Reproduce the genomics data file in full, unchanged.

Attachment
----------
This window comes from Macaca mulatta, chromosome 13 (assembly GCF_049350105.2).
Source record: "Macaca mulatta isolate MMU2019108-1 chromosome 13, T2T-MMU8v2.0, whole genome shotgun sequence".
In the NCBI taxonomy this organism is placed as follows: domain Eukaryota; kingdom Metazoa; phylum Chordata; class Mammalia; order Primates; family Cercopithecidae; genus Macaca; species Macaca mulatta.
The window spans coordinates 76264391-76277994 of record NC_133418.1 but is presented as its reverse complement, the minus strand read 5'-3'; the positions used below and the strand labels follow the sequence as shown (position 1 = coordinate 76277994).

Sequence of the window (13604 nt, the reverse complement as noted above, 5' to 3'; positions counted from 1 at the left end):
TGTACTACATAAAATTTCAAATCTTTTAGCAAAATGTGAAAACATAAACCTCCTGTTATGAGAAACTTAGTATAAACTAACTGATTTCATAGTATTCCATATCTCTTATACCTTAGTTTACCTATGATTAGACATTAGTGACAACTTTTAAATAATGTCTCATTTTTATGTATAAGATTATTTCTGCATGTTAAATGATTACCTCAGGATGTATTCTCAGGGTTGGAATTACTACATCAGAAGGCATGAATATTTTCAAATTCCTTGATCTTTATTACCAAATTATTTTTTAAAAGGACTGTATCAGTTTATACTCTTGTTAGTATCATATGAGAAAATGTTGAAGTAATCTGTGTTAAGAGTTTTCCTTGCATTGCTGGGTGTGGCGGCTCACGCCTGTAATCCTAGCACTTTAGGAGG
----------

This window comes from Macaca mulatta, chromosome 13 (assembly GCF_049350105.2).
Source record: "Macaca mulatta isolate MMU2019108-1 chromosome 13, T2T-MMU8v2.0, whole genome shotgun sequence".
In the NCBI taxonomy this organism is placed as follows: domain Eukaryota; kingdom Metazoa; phylum Chordata; class Mammalia; order Primates; family Cercopithecidae; genus Macaca; species Macaca mulatta.
The window spans coordinates 76264391-76277994 of record NC_133418.1 but is presented as its reverse complement, the minus strand read 5'-3'; the positions used below and the strand labels follow the sequence as shown (position 1 = coordinate 76277994).

Sequence of the window (13604 nt, the reverse complement as noted above, 5' to 3'; positions counted from 1 at the left end):
TGTACTACATAAAATTTCAAATCTTTTAGCAAAATGTGAAAACATAAACCTCCTGTTATGAGAAACTTAGTATAAACTAACTGATTTCATAGTATTCCATATCTCTTATACCTTAGTTTACCTATGATTAGACATTAGTGACAACTTTTAAATAATGTCTCATTTTTATGTATAAGATTATTTCTGCATGTTAAATGATTACCTCAGGATGTATTCTCAGGGTTGGAATTACTACATCAGAAGGCATGAATATTTTCAAATTCCTTGATCTTTATTACCAAATTATTTTTTAAAAGGACTGTATCAGTTTATACTCTTGTTAGTATCATATGAGAAAATGTTGAAGTAATCTGTGTTAAGAGTTTTCCTTGCATTGCTGGGTGTGGCGGCTCACGCCTGTAATCCTAGCACTTTAGGAGG